Two people lovingly face one another. A brown-skinned person with a sensual smile gazes fondly at a Black man with a salt-and-pepper beard whose eyes are gently closed.
Leroy Moore and Patty Berne. Photo by Amal Kouttab, courtesy of Sins Invalid.

It Begins with Intersectionality

Early on in their journey, Patty and Leroy connected with Todd Herman and fellow artist Amanda Coslor, and soon, the group of four nurtured Sins Invalid into being. Patty writes that Todd and Amanda “offered to collaborate, contributing massively toward the aesthetics, contacts, and available resources. Sins Invalid then had a dedicated core group, moreover, a family.”34 Specifically, Todd and Amanda brought with them a grant that they had yet to fulfill from Theatre Bay Area, a nonprofit arts organization. Serendipitously, they had received the grant for the specific purpose of putting together a show about the intersections of disability and sexuality. This was a moment of true alchemy.
The artist-activists arrived together with the communal understanding that a disabled, queer of color art space needed to exist, one that was mindful of Disability Justice, one where conversations surrounding disability could occur in unison with conversations about sexuality, beauty, autonomy, and desire. The disability community was in need of a cultural shift, an acknowledgement of the crip beauty and sexuality that Patty and Leroy knew to be true. Our community needed a place of intersectional bodymind appreciation and space holding.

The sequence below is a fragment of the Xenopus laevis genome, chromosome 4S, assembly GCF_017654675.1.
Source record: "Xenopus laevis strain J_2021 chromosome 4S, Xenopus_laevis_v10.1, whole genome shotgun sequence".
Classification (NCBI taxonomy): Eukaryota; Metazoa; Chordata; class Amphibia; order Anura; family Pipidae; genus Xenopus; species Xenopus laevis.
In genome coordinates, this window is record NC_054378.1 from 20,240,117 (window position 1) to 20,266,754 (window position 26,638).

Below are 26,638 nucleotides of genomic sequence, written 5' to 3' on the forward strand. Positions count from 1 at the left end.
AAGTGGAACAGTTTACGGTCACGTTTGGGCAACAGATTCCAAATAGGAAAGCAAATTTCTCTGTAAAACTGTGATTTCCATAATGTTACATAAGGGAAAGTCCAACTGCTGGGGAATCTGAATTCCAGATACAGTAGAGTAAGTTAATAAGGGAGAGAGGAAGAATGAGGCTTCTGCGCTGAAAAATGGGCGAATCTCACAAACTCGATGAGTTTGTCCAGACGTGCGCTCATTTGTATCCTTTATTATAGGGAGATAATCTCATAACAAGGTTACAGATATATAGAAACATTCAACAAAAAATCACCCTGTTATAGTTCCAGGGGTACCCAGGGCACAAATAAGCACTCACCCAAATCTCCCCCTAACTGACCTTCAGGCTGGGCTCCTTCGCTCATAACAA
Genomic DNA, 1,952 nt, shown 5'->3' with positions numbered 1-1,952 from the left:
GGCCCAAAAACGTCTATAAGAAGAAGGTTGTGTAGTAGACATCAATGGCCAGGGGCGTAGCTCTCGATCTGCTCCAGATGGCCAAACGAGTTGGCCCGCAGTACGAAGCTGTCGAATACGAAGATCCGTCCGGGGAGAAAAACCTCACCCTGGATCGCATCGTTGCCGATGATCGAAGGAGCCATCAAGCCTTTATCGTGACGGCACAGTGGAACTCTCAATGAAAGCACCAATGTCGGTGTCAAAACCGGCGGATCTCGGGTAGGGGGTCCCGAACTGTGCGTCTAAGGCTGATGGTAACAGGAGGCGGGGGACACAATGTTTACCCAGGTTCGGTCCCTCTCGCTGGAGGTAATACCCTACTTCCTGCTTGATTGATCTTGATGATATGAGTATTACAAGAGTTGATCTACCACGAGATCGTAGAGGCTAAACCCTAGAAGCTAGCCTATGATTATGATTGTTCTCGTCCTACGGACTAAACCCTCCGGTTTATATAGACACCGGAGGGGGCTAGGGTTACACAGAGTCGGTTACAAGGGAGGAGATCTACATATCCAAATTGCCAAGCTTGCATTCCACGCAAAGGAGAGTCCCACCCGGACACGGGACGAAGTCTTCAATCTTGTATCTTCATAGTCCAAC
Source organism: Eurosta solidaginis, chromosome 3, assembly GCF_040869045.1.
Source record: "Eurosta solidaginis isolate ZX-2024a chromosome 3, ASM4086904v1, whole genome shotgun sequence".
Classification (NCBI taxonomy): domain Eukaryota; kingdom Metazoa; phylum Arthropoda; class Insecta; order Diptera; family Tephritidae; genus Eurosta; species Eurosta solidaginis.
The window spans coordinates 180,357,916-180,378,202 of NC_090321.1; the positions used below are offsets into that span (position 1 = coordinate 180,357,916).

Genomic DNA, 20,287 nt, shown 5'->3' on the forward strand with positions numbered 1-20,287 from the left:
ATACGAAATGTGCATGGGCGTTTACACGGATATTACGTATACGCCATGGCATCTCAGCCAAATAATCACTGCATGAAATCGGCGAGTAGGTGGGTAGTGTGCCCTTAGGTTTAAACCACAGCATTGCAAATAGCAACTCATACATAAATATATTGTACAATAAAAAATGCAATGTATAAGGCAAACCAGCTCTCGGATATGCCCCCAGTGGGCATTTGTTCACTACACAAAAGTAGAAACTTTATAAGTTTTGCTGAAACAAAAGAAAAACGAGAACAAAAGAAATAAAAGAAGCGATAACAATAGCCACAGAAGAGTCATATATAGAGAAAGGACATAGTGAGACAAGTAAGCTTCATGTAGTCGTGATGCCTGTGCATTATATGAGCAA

Intersectionality as a framework considers the layered ways our identities converge, engage, and inform one another. Originating with the work of lawyer and critical race scholar Kimberlé Crenshaw, and serving as the first principle of Disability Justice, Sins Invalid defines intersectionality this way: “Simply put, this principle says that we are many things, and they all impact us. We are not only disabled, we are also each coming from a specific experience of race, class, sexuality, age, religious background, geographic location, immigration status, and more. Depending on context, we all have areas where we experience privilege, as well as areas of oppression … We gratefully embrace the nuance that this principle brings to our lived experiences, and the ways it shapes the perspectives we offer.”35
Sins Invalid cannot practice Disability Justice or progress as a performance project without acknowledging the intersections of our bodyminds. It is a framework that fills in the gaps of the mainstream Disability Rights Movement and creates new imaginings of what can happen when we acknowledge our unique bodymind experiences.